1. So glad you’ve found a non-fattening indulgence! But, as a clueless American, I have to ask… just what the heck are “biccies” and “sprog”. Ignorance is not bliss…

    • Biccies= biscuits= what I believe Americans call cookies, although they are usually smaller than cookies.But ye eat biscuits sometimes for breakfast (I read a lot of novels)- what are they?
      Sprog= offspring or child, gender unspecified
      Oh yes, while we’re at it, what are grits?

  2. Okay, and here I was searching for even one thing you might not know! Biscuits are like the poor cousins to rolls – made of flour, water and baking powder, you can eat them for breakfast or have them with soup (really, really good with butter and maple syrup!). Rolls are basically bread dough that’re baked in cupcake tins… Grits? Don’t eat this up north – it’s favored down south. From what I understand it’s coarsely ground corn cooked up with stuff… I’ll check with one of my cyberbuddies from Florida and get back with ya…
    Oh yeah, do you say “dooryard” for your front yard? Seems to be a Vermontism but wondering just where it came from!

    • No, we don’t say dooryard at all. Nor do we say “front yard”- it’s front garden, and back garden as appropriate! A yard is unplanted, as in farmyard or a small patch of concrete you might have behind a townhouse, where there’s no room for a garden, and you’d keep your rubbish bins (not trash cans!) there…

  3. The duce you say! We park our cars in the driveway (if you’re city folk) or the dooryard (if country). A garden is where you grow flowers or vegatables and the yard is where you grow grass – whether front or back, it’s all the same.
    Just wondering, do you say “Ay” for yes or is that only in cheap, poorly written novels? Come to Vermont and you’ll hear a whole lot of “Ayups” – only the “p” is is silent.

    • We have driveways too, beside or through the front garden, which usually consists of the lawn, with optional flowerbeds! The closest I’ve ever come to an “aye” is watching Scottie on Star Trek… Cliches abound in reported irish- and scots-speak, I’m afraid. Worst offender: “Far and Away”-painful!

  4. Okay – one last comment – in honor of our trying to bridge the language gap of our cultures, I’ve written a post just for you… It’s called “doodlebugs and dooryards” over at “down the mountain road”.
    See ya!

  5. Well, I’m glad you’ve cleared up some of the weird words that divide the two nations – although I believe that some of the anachronisms come from ‘olde’ English which has fallen out of favour here in the UK – and yes that is the correct spelling!
    Love the idea of spending the bikkie money on wool, but as all my knitting is given away wouldn’t be worth the effort – I just trust to WW and my latest cookbook which is ‘Light’ cakes. Comes from a US magazine for healthy cooking I believe. Made a version of peach cobbler last night and yummy it was too…

  6. That knitted nativity: be still my heart. What lovely work! It would probably take me a lifetime to knit that set by myself, though! 🙂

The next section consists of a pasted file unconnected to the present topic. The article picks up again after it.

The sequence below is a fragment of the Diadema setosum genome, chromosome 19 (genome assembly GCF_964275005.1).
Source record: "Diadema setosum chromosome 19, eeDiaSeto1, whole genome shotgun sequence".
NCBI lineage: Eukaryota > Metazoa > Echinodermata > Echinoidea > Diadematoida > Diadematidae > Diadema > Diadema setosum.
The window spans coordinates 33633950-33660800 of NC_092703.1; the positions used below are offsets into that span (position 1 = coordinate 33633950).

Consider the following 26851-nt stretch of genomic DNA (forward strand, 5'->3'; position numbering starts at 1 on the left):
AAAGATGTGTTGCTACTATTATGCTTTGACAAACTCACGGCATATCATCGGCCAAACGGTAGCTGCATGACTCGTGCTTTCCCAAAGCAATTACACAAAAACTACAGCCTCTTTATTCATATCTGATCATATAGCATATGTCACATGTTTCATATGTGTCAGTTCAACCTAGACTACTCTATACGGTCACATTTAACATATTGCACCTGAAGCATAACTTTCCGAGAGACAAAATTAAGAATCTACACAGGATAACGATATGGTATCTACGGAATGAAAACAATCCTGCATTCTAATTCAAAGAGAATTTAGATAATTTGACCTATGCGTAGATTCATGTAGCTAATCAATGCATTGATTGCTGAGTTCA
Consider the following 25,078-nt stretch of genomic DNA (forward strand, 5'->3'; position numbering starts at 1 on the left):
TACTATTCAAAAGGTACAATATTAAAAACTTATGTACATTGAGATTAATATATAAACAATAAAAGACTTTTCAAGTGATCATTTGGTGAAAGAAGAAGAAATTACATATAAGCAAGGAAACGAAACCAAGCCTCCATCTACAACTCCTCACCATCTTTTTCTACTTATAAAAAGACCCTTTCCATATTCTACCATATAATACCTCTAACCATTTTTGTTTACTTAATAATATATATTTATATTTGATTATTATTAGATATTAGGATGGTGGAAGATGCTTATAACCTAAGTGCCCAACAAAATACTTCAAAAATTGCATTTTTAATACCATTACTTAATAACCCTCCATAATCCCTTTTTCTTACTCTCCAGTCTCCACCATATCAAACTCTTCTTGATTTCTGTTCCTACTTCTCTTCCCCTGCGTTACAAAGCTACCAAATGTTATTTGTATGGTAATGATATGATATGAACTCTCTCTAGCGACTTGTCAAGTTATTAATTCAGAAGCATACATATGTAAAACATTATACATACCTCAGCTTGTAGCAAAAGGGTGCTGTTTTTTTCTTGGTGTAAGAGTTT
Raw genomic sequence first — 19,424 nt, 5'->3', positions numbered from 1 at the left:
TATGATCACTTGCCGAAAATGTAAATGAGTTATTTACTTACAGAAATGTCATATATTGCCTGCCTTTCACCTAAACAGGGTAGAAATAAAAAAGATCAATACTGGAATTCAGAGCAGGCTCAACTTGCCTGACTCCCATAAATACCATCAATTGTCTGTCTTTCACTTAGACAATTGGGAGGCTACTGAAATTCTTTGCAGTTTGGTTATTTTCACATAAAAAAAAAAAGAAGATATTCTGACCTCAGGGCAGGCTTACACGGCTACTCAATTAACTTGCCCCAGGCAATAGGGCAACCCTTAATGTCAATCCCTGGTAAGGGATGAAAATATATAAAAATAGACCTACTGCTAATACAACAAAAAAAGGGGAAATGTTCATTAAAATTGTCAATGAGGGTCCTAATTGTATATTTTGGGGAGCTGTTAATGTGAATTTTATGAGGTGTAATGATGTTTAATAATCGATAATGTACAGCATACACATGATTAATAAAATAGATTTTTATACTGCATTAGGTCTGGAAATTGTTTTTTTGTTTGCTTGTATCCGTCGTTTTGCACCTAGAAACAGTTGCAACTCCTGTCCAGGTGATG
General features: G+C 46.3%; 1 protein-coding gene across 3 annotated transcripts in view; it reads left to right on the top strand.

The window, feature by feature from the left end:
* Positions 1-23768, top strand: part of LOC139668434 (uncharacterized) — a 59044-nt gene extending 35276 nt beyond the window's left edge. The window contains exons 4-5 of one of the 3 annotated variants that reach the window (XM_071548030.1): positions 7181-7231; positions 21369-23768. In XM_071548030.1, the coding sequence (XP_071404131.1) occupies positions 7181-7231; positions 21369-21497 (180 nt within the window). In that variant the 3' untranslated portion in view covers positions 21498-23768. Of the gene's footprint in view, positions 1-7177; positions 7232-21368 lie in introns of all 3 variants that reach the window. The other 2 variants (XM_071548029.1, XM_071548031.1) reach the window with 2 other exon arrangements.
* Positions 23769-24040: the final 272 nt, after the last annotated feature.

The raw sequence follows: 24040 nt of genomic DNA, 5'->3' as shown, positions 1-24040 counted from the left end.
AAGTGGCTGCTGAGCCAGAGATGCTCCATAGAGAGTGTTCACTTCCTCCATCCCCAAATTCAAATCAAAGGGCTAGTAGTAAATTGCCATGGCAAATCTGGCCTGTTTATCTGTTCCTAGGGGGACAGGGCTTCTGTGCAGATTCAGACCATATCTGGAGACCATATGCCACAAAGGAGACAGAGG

• Even doing one figure each, it felt like that, alright! But two women in my group had already done a set each!!! I’m still gobsmacked….

  7. I love the idea of a yarn diet! Such a great idea.
    And I especially loved your sample of the Estonian lacing. the lily of the valley pattern is so beautiful. I’ve never knitted a shawl before and I’ve been trying to do nupps but they haven’t been successful so far. =( I’ll have to continue practising.

  8. Too funny! Spending time with my sprog sounds like it may be a little like your experience. She discovered Buffy and has finally been deemed old enough to watch it with me, now the question is, am I old enough to watch Gossip Girl with her? Sometimes I’m not sure I’m mature enough for contemporary teen TV. Thanks for the vocab words, I feel enriched and international now. Beautiful knitting too!

    • Persevere, it’s character-building! I’ve been promoted to anime (with subtitles, luckily), and Rooster Teeth, Slo-Mo Guys and Halo podcasts….

  9. Hmmm…. I shall have to find a way to fit some of your “cool parent” attributes into my repertoire! Does being a microbiologist count instead of being a geologist? Not exactly a profession that allows me covert activities like finding hangars in the Swiss Alps. But at least I can tell you if the water is good to drink 😉

    Love your designs! So inspiring. I’ll have to check them out on Ravelry!

  10. That yarn diet idea is awesome! And I think you are really right about ‘real designers’ farming out their designs to be knitted up by someone else whilst they can get into their next idea… I find that one hard, I start too many things at once, but holding back now, really trying to finish off one thing before casting on another. And in the meantime, I just make sketches and swatches, ready to go for the next project as soon as the old one is cast off… Your blog is inspiring!